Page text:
Rhetorical devices are persuasive devices that are used in order to win someone over to a specific point of view (Thomas et al., 2007). How the author uses these persuasive devices, can also affect how the public views certain issues. When Reddick (2018) writes that eighty percent of Americans were opposed to racial profiling, she repeats the words ‘percentage’ and ‘profiling’ again in the following sentences to further emphasize her points. This rhetorical device is repetition and is used by authors in order to repeatedly get their points across. Repetition can possibly dull an individual’s critical thinking and cause them to believe in something simply because they have heard it over and over again (Thomas et al., 2007).
Authors use loaded questions, another rhetorical device, to imply something without really saying so. Hosein (2018) uses loaded questions in his paper to further emphasize his point. He asks that if profiling catches more criminals, the shouldn’t it be more justified ? Hyperboles or exaggerations are also used by authors in the art of persuasion. Bou-Habib (2018) writes about the humiliation that those who are racially profiled experience comparing it to being left naked in full view for the public to see. He uses this hyperbole in order to persuade other individuals to side with him.
Fallacies are errors in reasoning wherein there is a lack of any logical connection between the premise of an argument to the conclusion. Reddick (2018) writes one such fallacy when she writes that every weapon must be used in the fight against terrorists who do not value their own lives and the lives of others. This fallacy falls under hasty generalization. Even if one can assume that this statement is true, that is, that one or more terrorists have admitted to this as fact, the author did not present any evidence to this regard and also it generalizes that all terrorists, and not just one, do not value their own lives. Bou-Habib (2018) also writes one such fallacy when he speaks of the humiliation that those who are racially profiled experience as he compares it with the feeling of being naked in public or having a teacher call out a students mistakes in class.
This fallacy is an appeal to pity because the discussion of humiliation and embarrassment makes the reader empathize with these individuals. The comparison of experiencing racial profiling and being naked in public is meant to sway the reader to agree with their argument and to make the audience believe that the argument is valid. Another fallacy mentioned in the article by Reddick (2018) would be when she argues against using random selection in airports as opposed to racially profiling stating that random selection would allow an Arabic man, possibly a terrorist, to go through airport security while an innocent grandmother is strip searched. This is a strawman fallacy because she gives the impression that she is refuting the argument, but in reality, she is only distorting it. The proposal for random selection says nothing about strip-searching a grandmother, but Reddick uses this in her argument in order to make random selection seem ridiculous.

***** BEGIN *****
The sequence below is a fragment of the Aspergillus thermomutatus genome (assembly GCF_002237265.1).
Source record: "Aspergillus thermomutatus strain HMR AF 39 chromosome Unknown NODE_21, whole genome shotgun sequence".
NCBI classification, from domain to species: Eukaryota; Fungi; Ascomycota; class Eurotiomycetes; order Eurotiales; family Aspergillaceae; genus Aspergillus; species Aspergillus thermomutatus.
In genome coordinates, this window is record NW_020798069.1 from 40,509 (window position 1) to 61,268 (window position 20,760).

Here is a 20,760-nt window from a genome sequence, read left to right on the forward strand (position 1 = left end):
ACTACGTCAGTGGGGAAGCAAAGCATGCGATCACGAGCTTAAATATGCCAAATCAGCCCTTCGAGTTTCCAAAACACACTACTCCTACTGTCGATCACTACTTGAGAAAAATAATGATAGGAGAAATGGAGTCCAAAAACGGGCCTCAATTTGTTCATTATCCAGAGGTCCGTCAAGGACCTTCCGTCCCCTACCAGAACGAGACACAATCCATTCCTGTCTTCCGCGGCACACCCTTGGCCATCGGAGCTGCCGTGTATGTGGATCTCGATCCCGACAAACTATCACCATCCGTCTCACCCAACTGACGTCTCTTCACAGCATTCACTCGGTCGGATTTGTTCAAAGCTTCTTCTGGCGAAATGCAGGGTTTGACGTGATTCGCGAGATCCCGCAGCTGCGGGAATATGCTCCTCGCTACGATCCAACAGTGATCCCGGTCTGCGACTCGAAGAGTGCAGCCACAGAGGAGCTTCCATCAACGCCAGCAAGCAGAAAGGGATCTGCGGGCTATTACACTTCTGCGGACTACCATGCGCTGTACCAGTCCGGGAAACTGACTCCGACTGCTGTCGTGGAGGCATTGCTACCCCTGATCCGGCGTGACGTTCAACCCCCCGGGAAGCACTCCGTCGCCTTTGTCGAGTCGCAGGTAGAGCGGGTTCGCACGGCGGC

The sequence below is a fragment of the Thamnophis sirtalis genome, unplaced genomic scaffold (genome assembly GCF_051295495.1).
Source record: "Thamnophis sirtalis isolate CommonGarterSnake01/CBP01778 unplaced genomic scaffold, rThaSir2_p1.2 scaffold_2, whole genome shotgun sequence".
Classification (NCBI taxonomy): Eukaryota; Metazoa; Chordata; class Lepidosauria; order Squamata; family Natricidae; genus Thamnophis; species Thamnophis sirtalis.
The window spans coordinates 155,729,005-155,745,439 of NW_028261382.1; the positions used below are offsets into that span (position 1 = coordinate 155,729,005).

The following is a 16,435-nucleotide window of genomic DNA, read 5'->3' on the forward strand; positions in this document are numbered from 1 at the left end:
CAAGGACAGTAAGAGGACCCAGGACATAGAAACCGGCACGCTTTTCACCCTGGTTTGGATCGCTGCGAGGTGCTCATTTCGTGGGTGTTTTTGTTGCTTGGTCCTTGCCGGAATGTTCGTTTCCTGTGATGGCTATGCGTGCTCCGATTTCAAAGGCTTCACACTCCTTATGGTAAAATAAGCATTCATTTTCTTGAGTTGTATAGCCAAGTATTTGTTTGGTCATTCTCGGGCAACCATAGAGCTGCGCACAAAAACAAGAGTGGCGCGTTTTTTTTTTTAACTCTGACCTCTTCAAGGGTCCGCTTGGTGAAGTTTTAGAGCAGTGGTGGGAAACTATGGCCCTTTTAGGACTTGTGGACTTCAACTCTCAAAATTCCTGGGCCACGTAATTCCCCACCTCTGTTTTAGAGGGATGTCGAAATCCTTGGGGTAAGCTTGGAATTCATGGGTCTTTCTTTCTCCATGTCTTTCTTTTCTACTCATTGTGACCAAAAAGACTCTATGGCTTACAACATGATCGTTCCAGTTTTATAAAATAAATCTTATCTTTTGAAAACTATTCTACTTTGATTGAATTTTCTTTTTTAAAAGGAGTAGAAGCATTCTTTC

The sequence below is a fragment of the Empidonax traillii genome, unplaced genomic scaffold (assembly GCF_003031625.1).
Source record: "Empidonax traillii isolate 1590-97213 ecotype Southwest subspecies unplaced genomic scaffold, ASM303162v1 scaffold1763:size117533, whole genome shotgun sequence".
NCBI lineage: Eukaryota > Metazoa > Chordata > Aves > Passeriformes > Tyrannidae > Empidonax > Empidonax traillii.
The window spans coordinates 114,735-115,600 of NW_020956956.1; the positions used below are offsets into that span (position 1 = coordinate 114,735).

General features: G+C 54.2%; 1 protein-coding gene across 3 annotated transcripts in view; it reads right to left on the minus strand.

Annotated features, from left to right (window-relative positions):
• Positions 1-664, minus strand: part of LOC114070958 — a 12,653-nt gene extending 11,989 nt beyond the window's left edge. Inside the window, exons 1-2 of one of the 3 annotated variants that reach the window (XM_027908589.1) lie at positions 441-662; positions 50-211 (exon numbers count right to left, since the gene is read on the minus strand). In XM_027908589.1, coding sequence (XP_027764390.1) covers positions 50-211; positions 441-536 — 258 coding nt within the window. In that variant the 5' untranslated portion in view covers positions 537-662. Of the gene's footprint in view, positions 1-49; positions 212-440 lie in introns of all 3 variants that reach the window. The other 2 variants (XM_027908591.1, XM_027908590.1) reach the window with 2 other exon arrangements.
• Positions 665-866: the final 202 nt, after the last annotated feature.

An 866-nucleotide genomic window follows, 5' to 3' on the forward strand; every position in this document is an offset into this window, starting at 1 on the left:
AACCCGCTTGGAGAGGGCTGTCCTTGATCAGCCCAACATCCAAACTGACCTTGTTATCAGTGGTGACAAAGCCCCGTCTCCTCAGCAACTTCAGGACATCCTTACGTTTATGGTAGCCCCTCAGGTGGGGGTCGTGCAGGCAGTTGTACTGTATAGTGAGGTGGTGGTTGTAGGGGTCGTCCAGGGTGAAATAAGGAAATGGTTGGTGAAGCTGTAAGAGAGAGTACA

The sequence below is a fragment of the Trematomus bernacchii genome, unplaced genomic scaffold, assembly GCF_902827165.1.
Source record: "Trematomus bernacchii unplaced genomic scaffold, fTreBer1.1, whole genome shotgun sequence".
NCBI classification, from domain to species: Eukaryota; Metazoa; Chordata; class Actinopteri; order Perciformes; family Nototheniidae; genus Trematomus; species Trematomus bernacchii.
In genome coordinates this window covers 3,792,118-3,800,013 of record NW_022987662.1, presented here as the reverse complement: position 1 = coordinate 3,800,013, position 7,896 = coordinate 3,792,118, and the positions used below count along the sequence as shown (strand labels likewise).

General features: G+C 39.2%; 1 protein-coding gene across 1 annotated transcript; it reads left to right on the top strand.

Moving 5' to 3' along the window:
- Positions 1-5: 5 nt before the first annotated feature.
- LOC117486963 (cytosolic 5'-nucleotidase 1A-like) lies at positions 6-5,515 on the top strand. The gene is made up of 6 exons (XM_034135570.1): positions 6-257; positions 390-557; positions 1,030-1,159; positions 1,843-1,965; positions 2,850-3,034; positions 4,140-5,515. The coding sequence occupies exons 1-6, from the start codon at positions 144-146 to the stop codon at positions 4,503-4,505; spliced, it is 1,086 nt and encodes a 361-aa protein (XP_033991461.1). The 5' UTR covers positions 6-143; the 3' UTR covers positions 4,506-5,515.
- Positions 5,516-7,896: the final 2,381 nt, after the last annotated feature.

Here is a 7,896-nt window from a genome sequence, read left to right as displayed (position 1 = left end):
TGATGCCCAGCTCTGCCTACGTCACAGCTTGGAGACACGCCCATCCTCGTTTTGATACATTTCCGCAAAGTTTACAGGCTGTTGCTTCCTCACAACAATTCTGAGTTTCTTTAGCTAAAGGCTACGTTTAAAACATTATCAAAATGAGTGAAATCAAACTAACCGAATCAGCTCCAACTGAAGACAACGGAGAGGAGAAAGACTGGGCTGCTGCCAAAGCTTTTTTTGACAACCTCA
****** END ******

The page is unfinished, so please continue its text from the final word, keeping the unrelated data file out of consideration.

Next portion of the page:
Biases can influence how one can present information because it can cause them to sway to the side that they are more inclined to believe in, even without intending to. Reddick (2004) writes of her cultural bias, when she writes about the three thousand lives lost on September 11th, due to ineffective security at the airport, further stating that it has caused travel to become unsafe and thus the need for the use of profiling. She uses this to justify racial profiling as a necessary tool to protect the United States from the threat of terrorism.
In this case, Reddick presents her view as a negative bias focusing on the negativity in order to justify the need for racial profiling when enforcing the law. Hosein (2018) writes of his own personal biases against racial profiling when he writes about how black people have multiple reasons to be distrustful of the criminal justice system and he cites several situations that are in support of his claim. In this case, Hosein uses confirmation biases in order further support his claim regarding the injustice of racial profiling.
As critical thinkers, we must realize that any information that we receive, regardless of how credible the source is, has been filtered and therefore can be limited and prone to bias and fallacies. When we recognize this, we will be able to view other perspectives and learn about the different sides of different issues. We must realize that everything is always open to interpretation. That is, any statement can be filtered or changed to a different thing than what has been intended because of the gatekeeper’s influence.
Therefore, we must interpret the information that we receive in the most critical and impartial way possible. We must consider not only one side of the argument but both sides of the argument and find value in each before deriving our own opinions. To be a logical thinker means that we should not lean to bias but rather strive to for impartiality by being open to both sides of the story .
- Bou-Habib, Paul. “Racial Profiling and Background Injustice.” Journal of Ethics, vol. 15, no. 1/2, Mar. 2011, pp. 33–46. EBSCOhost, doi:10.1007/s10892-010-9091-x.
- Corlett, J. (2011). Profiling color. The Journal of Ethics, 15(1-2), 21-32.
- Hosein, Adam Omar. “Racial Profiling and a Reasonable Sense of Inferior Political Status.” Journal of Political Philosophy, vol. 26, no. 3, Sept. 2018, pp. e1–e20. EBSCOhost, doi:10.1111/jopp.12162.
- Moore, B. N., Parker, R., Rosenstand, N., & Silvers, A. (2015). Critical thinking. Dubuque: McGraw-Hill Companies, Inc
- Reddick, S. (2004). Point: The case for profiling. International Social Science Review, 79(3-4), 154-156.